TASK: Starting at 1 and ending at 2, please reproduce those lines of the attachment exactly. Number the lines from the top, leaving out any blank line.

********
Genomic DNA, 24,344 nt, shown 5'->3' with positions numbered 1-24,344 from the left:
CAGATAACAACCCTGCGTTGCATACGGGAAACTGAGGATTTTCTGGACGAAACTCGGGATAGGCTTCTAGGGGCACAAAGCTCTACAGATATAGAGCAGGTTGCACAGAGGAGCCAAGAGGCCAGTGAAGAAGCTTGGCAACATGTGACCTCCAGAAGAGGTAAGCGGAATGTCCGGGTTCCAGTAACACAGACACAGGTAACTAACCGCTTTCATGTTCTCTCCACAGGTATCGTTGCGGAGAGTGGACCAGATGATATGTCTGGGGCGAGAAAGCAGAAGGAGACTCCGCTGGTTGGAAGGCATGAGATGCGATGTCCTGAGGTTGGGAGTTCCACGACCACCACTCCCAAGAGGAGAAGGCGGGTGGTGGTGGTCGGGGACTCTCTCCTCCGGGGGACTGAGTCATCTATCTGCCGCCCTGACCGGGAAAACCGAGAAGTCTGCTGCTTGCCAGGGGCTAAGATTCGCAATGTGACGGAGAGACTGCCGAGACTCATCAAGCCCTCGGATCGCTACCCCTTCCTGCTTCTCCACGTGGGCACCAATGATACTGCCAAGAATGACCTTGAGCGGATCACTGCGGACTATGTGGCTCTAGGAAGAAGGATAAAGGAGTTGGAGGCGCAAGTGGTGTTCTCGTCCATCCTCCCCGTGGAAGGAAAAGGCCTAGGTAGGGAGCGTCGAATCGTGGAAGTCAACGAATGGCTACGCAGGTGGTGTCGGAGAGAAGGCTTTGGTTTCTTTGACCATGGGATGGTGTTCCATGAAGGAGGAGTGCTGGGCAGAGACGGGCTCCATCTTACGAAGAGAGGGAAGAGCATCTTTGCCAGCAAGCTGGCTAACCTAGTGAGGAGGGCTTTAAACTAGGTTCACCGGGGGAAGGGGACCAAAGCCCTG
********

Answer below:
Genomic DNA, 24,344 nt, shown 5'->3' with positions numbered 1-24,344 from the left:
CAGATAACAACCCTGCGTTGCATACGGGAAACTGAGGATTTTCTGGACGAAACTCGGGATAGGCTTCTAGGGGCACAAAGCTCTACAGATATAGAGCAGGTTGCACAGAGGAGCCAAGAGGCCAGTGAAGAAGCTTGGCAACATGTGACCTCCAGAAGAGGTAAGCGGAATGTCCGGGTTCCAGTAACACAGACACAGGTAACTAACCGCTTTCATGTTCTCTCCACAGGTATCGTTGCGGAGAGTGGACCAGATGATATGTCTGGGGCGAGAAAGCAGAAGGAGACTCCGCTGGTTGGAAGGCATGAGATGCGATGTCCTGAGGTTGGGAGTTCCACGACCACCACTCCCAAGAGGAGAAGGCGGGTGGTGGTGGTCGGGGACTCTCTCCTCCGGGGGACTGAGTCATCTATCTGCCGCCCTGACCGGGAAAACCGAGAAGTCTGCTGCTTGCCAGGGGCTAAGATTCGCAATGTGACGGAGAGACTGCCGAGACTCATCAAGCCCTCGGATCGCTACCCCTTCCTGCTTCTCCACGTGGGCACCAATGATACTGCCAAGAATGACCTTGAGCGGATCACTGCGGACTATGTGGCTCTAGGAAGAAGGATAAAGGAGTTGGAGGCGCAAGTGGTGTTCTCGTCCATCCTCCCCGTGGAAGGAAAAGGCCTAGGTAGGGAGCGTCGAATCGTGGAAGTCAACGAATGGCTACGCAGGTGGTGTCGGAGAGAAGGCTTTGGTTTCTTTGACCATGGGATGGTGTTCCATGAAGGAGGAGTGCTGGGCAGAGACGGGCTCCATCTTACGAAGAGAGGGAAGAGCATCTTTGCCAGCAAGCTGGCTAACCTAGTGAGGAGGGCTTTAAACTAGGTTCACCGGGGGAAGGGGACCAAAGCCCTG